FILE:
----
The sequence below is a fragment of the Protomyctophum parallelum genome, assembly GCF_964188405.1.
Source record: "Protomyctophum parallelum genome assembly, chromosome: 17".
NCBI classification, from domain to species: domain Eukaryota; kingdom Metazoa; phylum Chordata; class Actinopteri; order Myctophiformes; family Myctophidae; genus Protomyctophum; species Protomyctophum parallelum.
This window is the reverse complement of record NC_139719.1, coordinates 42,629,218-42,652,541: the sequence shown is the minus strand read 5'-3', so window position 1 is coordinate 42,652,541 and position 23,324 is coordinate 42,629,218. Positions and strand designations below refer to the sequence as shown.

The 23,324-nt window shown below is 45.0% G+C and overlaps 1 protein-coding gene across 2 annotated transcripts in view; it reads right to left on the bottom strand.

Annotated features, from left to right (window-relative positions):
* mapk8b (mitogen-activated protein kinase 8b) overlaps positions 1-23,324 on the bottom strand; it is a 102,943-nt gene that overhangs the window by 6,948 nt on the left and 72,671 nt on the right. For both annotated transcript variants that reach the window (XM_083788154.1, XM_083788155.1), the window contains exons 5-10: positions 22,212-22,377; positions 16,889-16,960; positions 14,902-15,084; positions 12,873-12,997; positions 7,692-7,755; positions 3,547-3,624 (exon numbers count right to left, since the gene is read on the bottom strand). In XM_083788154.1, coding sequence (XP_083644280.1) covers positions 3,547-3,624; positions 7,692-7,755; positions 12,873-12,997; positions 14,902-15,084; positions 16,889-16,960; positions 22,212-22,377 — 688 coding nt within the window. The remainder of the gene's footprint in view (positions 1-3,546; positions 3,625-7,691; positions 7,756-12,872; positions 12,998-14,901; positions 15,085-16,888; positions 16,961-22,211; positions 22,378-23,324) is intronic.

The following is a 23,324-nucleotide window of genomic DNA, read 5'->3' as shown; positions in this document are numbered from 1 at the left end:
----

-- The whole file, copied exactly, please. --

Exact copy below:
The sequence below is a fragment of the Protomyctophum parallelum genome, assembly GCF_964188405.1.
Source record: "Protomyctophum parallelum genome assembly, chromosome: 17".
NCBI classification, from domain to species: domain Eukaryota; kingdom Metazoa; phylum Chordata; class Actinopteri; order Myctophiformes; family Myctophidae; genus Protomyctophum; species Protomyctophum parallelum.
This window is the reverse complement of record NC_139719.1, coordinates 42,629,218-42,652,541: the sequence shown is the minus strand read 5'-3', so window position 1 is coordinate 42,652,541 and position 23,324 is coordinate 42,629,218. Positions and strand designations below refer to the sequence as shown.

The 23,324-nt window shown below is 45.0% G+C and overlaps 1 protein-coding gene across 2 annotated transcripts in view; it reads right to left on the bottom strand.

Annotated features, from left to right (window-relative positions):
* mapk8b (mitogen-activated protein kinase 8b) overlaps positions 1-23,324 on the bottom strand; it is a 102,943-nt gene that overhangs the window by 6,948 nt on the left and 72,671 nt on the right. For both annotated transcript variants that reach the window (XM_083788154.1, XM_083788155.1), the window contains exons 5-10: positions 22,212-22,377; positions 16,889-16,960; positions 14,902-15,084; positions 12,873-12,997; positions 7,692-7,755; positions 3,547-3,624 (exon numbers count right to left, since the gene is read on the bottom strand). In XM_083788154.1, coding sequence (XP_083644280.1) covers positions 3,547-3,624; positions 7,692-7,755; positions 12,873-12,997; positions 14,902-15,084; positions 16,889-16,960; positions 22,212-22,377 — 688 coding nt within the window. The remainder of the gene's footprint in view (positions 1-3,546; positions 3,625-7,691; positions 7,756-12,872; positions 12,998-14,901; positions 15,085-16,888; positions 16,961-22,211; positions 22,378-23,324) is intronic.

The following is a 23,324-nucleotide window of genomic DNA, read 5'->3' as shown; positions in this document are numbered from 1 at the left end: